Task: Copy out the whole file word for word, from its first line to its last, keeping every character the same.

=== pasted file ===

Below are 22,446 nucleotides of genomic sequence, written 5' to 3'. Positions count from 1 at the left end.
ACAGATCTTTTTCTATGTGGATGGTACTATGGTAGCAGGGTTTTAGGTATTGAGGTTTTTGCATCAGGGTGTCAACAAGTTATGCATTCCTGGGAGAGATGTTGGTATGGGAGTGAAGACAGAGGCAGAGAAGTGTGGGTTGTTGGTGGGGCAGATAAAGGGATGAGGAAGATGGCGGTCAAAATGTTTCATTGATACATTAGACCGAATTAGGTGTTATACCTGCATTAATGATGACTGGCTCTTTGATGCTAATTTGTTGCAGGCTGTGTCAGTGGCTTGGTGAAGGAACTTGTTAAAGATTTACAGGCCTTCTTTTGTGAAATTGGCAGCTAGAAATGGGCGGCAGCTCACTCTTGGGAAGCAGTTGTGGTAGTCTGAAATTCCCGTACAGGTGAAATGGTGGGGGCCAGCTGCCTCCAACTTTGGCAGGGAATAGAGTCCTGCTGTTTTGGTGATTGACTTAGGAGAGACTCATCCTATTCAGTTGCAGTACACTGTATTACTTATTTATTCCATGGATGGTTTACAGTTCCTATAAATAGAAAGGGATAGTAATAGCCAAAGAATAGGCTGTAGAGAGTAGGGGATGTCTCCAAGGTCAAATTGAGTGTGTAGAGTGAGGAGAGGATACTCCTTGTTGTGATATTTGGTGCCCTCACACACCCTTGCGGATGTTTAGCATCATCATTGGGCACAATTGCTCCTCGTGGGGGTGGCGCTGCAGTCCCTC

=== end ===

Below are 22,446 nucleotides of genomic sequence, written 5' to 3'. Positions count from 1 at the left end.
ACAGATCTTTTTCTATGTGGATGGTACTATGGTAGCAGGGTTTTAGGTATTGAGGTTTTTGCATCAGGGTGTCAACAAGTTATGCATTCCTGGGAGAGATGTTGGTATGGGAGTGAAGACAGAGGCAGAGAAGTGTGGGTTGTTGGTGGGGCAGATAAAGGGATGAGGAAGATGGCGGTCAAAATGTTTCATTGATACATTAGACCGAATTAGGTGTTATACCTGCATTAATGATGACTGGCTCTTTGATGCTAATTTGTTGCAGGCTGTGTCAGTGGCTTGGTGAAGGAACTTGTTAAAGATTTACAGGCCTTCTTTTGTGAAATTGGCAGCTAGAAATGGGCGGCAGCTCACTCTTGGGAAGCAGTTGTGGTAGTCTGAAATTCCCGTACAGGTGAAATGGTGGGGGCCAGCTGCCTCCAACTTTGGCAGGGAATAGAGTCCTGCTGTTTTGGTGATTGACTTAGGAGAGACTCATCCTATTCAGTTGCAGTACACTGTATTACTTATTTATTCCATGGATGGTTTACAGTTCCTATAAATAGAAAGGGATAGTAATAGCCAAAGAATAGGCTGTAGAGAGTAGGGGATGTCTCCAAGGTCAAATTGAGTGTGTAGAGTGAGGAGAGGATACTCCTTGTTGTGATATTTGGTGCCCTCACACACCCTTGCGGATGTTTAGCATCATCATTGGGCACAATTGCTCCTCGTGGGGGTGGCGCTGCAGTCCCTC